This wonderful program is now threatened by the new management’s limited abilities, poor communication, and lack of concern for our community and its members.

Years of faith and trust with teachers, students and administration has been destroyed by lack of care, response, support and understanding, which has now created a tense, frustrating and fearful educational environment.

In the past, students were charged for material fees only. Proposed Spring Quarter class fees increase ($75.00+ per specific class), plus new parking fees, and materials fees. As most senior students are on fixed incomes, these high class costs will not permit them and many others to attend, therefore, taking away vital community programs for growth and support.

Schott and Wake Centers both currently receive one million dollars each annually from the state of CA. Why then, will class costs be needed to pay 48% of the current Adult Education overhead costs?

In addition, why have new recruitment ads been placed to hire additional Adult Education Administrators with annual salaries listed at $100,000 - $117,000?

Who is holding the current management accountable? And if the SBCC Board does vote-in their new student class fee proposal – will the money actually go to support our local Adult Education Program, or is it lining management’s own personal pockets?

Our Santa Barbara Adult Education Program needs to be run by individuals with outstanding management abilities who possess integrity, and have exceptional communication and employee relation skills.—A. Russell

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As students of Continuing Education (Adult Education), we are appealing to you as a last resort. After attending the administrative meetings SBCC held for students and the community, we are extremely disappointed with SBCC’s lack of feedback and disregard for the teachers, students and community. The attendees spent considerable time developing suggestions to help SBCC cope with their financial crisis. One suggestion was for rate increases – never envisioning it would be used as a tool to go from under $10 to over $100 per class PLUS parking – a staggering increase which could have been achieved in measured regular intervals instead of one massive amount. Promises were made by SBCC to post on their web-site all the suggestions that were made for review. This NEVER happened. It has become clear that the President and her staff are appeasing the community while still charging ahead with their own agenda. We are asking each of you on the Board to review what is going on and consider a reasonable solution.

We are extremely disappointed in what has taken place – the take-over of the Wake Center as a Trade School for undocumented immigrants. It is quite apparent that the Adult Ed classes are being systematically eliminated in favor of the immigrant classes that are being funded by the State. When this facility was donated by Selmer O. Wake, it was intended for Adult Education and ESL training. In particular the arts and creative fields have been singled out for these huge increases in hopes of eliminating classes primarily used and important to the senior population and making it impossible for seniors on a fixed income to participate.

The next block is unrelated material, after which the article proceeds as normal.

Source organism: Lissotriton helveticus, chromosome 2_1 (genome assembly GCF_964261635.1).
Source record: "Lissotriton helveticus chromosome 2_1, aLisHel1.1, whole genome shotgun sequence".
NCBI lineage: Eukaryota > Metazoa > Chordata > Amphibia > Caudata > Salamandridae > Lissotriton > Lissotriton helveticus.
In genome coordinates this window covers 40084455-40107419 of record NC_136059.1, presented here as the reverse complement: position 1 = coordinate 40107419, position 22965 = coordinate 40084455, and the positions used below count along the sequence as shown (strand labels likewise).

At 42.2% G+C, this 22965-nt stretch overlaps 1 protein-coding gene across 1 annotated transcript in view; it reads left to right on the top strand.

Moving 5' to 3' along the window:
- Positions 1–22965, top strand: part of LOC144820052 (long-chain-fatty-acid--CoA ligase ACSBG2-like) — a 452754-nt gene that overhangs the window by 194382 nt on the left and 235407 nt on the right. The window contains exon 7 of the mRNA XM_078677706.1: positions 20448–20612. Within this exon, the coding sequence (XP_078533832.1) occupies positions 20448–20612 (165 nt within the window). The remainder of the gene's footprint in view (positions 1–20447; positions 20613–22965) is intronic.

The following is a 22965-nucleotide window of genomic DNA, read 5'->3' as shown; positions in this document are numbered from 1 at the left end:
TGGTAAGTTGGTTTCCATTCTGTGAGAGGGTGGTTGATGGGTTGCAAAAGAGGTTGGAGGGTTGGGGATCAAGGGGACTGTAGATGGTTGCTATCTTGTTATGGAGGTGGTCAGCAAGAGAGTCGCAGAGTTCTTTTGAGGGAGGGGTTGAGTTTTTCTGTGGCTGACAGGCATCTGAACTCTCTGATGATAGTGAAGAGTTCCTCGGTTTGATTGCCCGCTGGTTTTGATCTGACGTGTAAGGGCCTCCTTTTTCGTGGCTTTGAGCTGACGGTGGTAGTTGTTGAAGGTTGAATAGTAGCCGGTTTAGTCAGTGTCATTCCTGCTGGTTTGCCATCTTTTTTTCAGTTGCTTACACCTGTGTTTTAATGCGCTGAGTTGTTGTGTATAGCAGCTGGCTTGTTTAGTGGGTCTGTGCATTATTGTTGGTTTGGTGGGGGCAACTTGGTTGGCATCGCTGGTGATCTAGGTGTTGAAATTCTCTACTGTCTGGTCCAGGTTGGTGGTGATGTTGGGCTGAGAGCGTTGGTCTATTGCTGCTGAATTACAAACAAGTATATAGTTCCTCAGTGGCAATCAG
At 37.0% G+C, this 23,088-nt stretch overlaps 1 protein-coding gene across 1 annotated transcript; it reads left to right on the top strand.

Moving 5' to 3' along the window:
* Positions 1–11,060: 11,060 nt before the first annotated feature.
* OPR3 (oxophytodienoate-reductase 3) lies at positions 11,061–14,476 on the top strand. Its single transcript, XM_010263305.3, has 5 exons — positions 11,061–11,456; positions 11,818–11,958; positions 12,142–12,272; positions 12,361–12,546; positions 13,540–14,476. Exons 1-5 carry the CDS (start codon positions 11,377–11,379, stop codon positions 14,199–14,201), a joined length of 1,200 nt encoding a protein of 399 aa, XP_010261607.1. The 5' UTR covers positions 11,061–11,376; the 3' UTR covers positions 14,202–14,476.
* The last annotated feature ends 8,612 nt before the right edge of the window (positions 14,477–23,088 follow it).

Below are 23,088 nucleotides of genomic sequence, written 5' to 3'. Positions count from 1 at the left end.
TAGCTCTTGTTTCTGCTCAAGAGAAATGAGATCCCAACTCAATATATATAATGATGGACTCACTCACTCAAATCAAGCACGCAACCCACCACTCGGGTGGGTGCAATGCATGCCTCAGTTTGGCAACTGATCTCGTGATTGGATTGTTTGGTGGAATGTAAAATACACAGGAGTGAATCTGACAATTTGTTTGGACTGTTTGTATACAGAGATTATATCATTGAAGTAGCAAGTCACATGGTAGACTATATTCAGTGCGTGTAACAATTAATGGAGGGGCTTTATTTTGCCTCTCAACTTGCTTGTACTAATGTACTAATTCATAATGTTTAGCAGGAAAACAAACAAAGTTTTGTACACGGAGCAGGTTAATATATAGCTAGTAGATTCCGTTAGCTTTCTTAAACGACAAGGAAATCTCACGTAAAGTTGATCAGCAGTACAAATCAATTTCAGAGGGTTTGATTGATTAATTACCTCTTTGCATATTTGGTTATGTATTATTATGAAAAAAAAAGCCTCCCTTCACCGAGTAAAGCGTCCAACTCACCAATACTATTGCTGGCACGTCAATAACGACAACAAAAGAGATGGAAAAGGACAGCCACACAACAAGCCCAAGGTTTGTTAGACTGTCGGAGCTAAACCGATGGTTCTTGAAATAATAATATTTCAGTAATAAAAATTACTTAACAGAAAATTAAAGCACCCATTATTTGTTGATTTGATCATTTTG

SBCC used to be well respected and open within our community making students proud of being part of the SBCC family. We now feel that we are being treated as ‘uneducated’ and not worthy to be a part of the decision making process, while everything is done in a deceptive obscure way. Obviously they have an agenda that does not include us, the voting taxpayers.

We cannot express how DISAPPOINTED we are in the Board’s choice of hiring and condoning these deceitful actions.

We do plan on attending your next meeting at 4:00 p.m. Thursday, February 25 in Room 211 of the Administration Bldg. at SBCC’s main campus.—Patti McCormack and Betty White, students at the Wake Center for Adult Education

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I am writing to show my concern about the proposed fee hike for adult education classes. I’ve been taking evening art classes since the 1980s. The classes are important to me for a place to do work, a chance to receive quality instructions, learn new techniques and receive critiques of my work. I find that when I don’t take a class, I rarely can be as motivated to do the same work at home. Adult ed instructors have given me the confidence to keep producing and framing watercolors and seek entry into art associations. My life would be immeasurably poorer without the adult ed classes.

My main concern is the proposed size of the new fees. I’ve been paying typically less than $10 a semester for watercolor classes. I always felt I could pay more but not as much as the approx. $150 a semester I’ve heard might be charged. Also, I’ve often taken the same class over and over and have been happy to do so because I always learn something new from your quality instructors but with the fee hike, I doubt I’d take any given class more than once.

Please consider more equitable fee hikes, short-term solutions such as canceling the summer session and work with the community to develop long-term solutions to keep the program viable and affordable.—Rosie Dyste

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Hello, I cannot believe that the people in adult education cannot tell a frontal assault when they see one. Obviously it is the intention to decimate adult education which has been a model for the U.S. I think it is planned and one of the reasons is that these people who take part are intelligent and cohesive, and could fight.

Santa Barbara is on the map for huge ships that spew pollution, like they do in Juneau, Alaska. It’s like a sort of rain made of bits of paper, very bad to breathe. A cohesive group of people who could stop things like this from happening is a force to be reckoned with.—Sharon Fitzpatrick